The arrangement of cellulose microfibrils in walls of elongating parenchyma cells of Avena coleoptiles, onion roots, and celery petioles was studied in polarizing and electron microscopes by examining whole cell walls and sections. Walls of these cells consist firstly of regions containing the primary pit fields and composed of microfibrils oriented predominantly transversely. The transverse microfibrils show a progressive disorientation from the inside to the outside of the wall which is consistent with the multinet model of wall growth. Between the pit-field regions and running the length of the cells are ribs composed of longitudinally oriented microfibrils. Two types of rib have been found at all stages of cell elongation. In some regions, the wall appears to consist entirely of longitudinal microfibrils so that the rib forms an integral part of the wall. At the edges of such ribs the microfibrils can be seen to change direction from longitudinal in the rib to transverse in the pit-field region. Often, however, the rib appears to consist of an extra separate layer of longitudinal microfibrils outside a continuous wall of transverse microfibrils. These ribs are quite distinct from secondary wall, which consists of longitudinal microfibrils deposited within the primary wall after elongation has ceased. It is evident that the arrangement of cellulose microfibrils in a primary wall can be complex and is probably an expression of specific cellular differentiation.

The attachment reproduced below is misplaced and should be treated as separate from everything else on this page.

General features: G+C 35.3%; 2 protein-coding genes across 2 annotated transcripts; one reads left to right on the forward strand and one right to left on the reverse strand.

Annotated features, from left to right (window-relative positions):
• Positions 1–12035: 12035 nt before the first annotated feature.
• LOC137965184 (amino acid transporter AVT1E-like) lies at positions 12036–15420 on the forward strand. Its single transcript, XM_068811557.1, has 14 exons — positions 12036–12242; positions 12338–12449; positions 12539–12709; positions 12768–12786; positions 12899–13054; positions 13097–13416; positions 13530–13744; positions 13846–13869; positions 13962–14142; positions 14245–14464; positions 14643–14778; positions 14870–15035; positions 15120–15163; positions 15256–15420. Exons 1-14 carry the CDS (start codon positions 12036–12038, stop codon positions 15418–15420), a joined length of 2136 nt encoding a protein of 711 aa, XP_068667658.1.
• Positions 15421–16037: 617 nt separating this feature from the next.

This content is only available as a PDF.